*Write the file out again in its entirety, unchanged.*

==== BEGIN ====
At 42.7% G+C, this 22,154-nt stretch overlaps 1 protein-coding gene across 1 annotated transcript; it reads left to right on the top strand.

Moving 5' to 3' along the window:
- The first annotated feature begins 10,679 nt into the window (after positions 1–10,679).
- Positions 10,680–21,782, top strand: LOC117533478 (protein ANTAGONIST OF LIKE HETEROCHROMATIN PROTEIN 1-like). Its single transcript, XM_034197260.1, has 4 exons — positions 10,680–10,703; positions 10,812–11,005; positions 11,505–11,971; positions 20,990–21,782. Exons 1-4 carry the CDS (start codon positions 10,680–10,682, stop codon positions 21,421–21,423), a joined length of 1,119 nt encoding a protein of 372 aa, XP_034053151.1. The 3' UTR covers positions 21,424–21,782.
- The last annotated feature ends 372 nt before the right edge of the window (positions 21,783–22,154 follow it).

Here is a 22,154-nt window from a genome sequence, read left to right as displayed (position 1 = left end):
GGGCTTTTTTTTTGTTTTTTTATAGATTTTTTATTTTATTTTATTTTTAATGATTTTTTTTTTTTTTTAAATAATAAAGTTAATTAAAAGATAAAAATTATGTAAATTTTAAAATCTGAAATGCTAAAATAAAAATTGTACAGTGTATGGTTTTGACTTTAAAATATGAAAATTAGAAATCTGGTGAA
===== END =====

At 42.7% G+C, this 22,154-nt stretch overlaps 1 protein-coding gene across 1 annotated transcript; it reads left to right on the top strand.

Moving 5' to 3' along the window:
- The first annotated feature begins 10,679 nt into the window (after positions 1–10,679).
- Positions 10,680–21,782, top strand: LOC117533478 (protein ANTAGONIST OF LIKE HETEROCHROMATIN PROTEIN 1-like). Its single transcript, XM_034197260.1, has 4 exons — positions 10,680–10,703; positions 10,812–11,005; positions 11,505–11,971; positions 20,990–21,782. Exons 1-4 carry the CDS (start codon positions 10,680–10,682, stop codon positions 21,421–21,423), a joined length of 1,119 nt encoding a protein of 372 aa, XP_034053151.1. The 3' UTR covers positions 21,424–21,782.
- The last annotated feature ends 372 nt before the right edge of the window (positions 21,783–22,154 follow it).

Here is a 22,154-nt window from a genome sequence, read left to right as displayed (position 1 = left end):
GGGCTTTTTTTTTGTTTTTTTATAGATTTTTTATTTTATTTTATTTTTAATGATTTTTTTTTTTTTTTAAATAATAAAGTTAATTAAAAGATAAAAATTATGTAAATTTTAAAATCTGAAATGCTAAAATAAAAATTGTACAGTGTATGGTTTTGACTTTAAAATATGAAAATTAGAAATCTGGTGAA